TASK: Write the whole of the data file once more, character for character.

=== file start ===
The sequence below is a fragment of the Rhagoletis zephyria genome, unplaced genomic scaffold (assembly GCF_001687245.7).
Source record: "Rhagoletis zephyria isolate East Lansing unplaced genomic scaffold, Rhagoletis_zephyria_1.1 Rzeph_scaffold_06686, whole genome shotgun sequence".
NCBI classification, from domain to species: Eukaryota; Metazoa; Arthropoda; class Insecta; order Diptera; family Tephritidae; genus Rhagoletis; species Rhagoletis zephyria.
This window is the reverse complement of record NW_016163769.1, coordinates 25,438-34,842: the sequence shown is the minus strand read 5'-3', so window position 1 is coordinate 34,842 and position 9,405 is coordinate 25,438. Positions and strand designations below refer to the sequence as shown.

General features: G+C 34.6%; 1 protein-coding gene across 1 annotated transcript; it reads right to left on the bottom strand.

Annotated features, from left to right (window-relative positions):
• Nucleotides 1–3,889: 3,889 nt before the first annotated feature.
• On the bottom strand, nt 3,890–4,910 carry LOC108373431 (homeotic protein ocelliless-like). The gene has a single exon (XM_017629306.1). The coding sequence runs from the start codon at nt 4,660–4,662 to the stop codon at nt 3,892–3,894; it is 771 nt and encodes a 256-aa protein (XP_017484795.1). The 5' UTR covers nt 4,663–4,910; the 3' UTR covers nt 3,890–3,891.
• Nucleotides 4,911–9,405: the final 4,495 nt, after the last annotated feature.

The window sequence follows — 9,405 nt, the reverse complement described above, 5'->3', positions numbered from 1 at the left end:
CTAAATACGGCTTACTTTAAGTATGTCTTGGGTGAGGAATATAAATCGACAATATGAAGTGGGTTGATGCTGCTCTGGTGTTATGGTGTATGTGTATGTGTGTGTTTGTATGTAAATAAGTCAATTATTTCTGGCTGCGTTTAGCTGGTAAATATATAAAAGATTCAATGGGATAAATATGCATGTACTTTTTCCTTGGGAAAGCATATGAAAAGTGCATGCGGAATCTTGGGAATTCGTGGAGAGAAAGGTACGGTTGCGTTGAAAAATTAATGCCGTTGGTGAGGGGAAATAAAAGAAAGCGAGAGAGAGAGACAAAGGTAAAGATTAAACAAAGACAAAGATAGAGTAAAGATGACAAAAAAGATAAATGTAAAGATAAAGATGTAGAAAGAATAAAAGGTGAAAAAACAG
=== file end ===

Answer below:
The sequence below is a fragment of the Rhagoletis zephyria genome, unplaced genomic scaffold (assembly GCF_001687245.7).
Source record: "Rhagoletis zephyria isolate East Lansing unplaced genomic scaffold, Rhagoletis_zephyria_1.1 Rzeph_scaffold_06686, whole genome shotgun sequence".
NCBI classification, from domain to species: Eukaryota; Metazoa; Arthropoda; class Insecta; order Diptera; family Tephritidae; genus Rhagoletis; species Rhagoletis zephyria.
This window is the reverse complement of record NW_016163769.1, coordinates 25,438-34,842: the sequence shown is the minus strand read 5'-3', so window position 1 is coordinate 34,842 and position 9,405 is coordinate 25,438. Positions and strand designations below refer to the sequence as shown.

General features: G+C 34.6%; 1 protein-coding gene across 1 annotated transcript; it reads right to left on the bottom strand.

Annotated features, from left to right (window-relative positions):
• Nucleotides 1–3,889: 3,889 nt before the first annotated feature.
• On the bottom strand, nt 3,890–4,910 carry LOC108373431 (homeotic protein ocelliless-like). The gene has a single exon (XM_017629306.1). The coding sequence runs from the start codon at nt 4,660–4,662 to the stop codon at nt 3,892–3,894; it is 771 nt and encodes a 256-aa protein (XP_017484795.1). The 5' UTR covers nt 4,663–4,910; the 3' UTR covers nt 3,890–3,891.
• Nucleotides 4,911–9,405: the final 4,495 nt, after the last annotated feature.

The window sequence follows — 9,405 nt, the reverse complement described above, 5'->3', positions numbered from 1 at the left end:
CTAAATACGGCTTACTTTAAGTATGTCTTGGGTGAGGAATATAAATCGACAATATGAAGTGGGTTGATGCTGCTCTGGTGTTATGGTGTATGTGTATGTGTGTGTTTGTATGTAAATAAGTCAATTATTTCTGGCTGCGTTTAGCTGGTAAATATATAAAAGATTCAATGGGATAAATATGCATGTACTTTTTCCTTGGGAAAGCATATGAAAAGTGCATGCGGAATCTTGGGAATTCGTGGAGAGAAAGGTACGGTTGCGTTGAAAAATTAATGCCGTTGGTGAGGGGAAATAAAAGAAAGCGAGAGAGAGAGACAAAGGTAAAGATTAAACAAAGACAAAGATAGAGTAAAGATGACAAAAAAGATAAATGTAAAGATAAAGATGTAGAAAGAATAAAAGGTGAAAAAACAG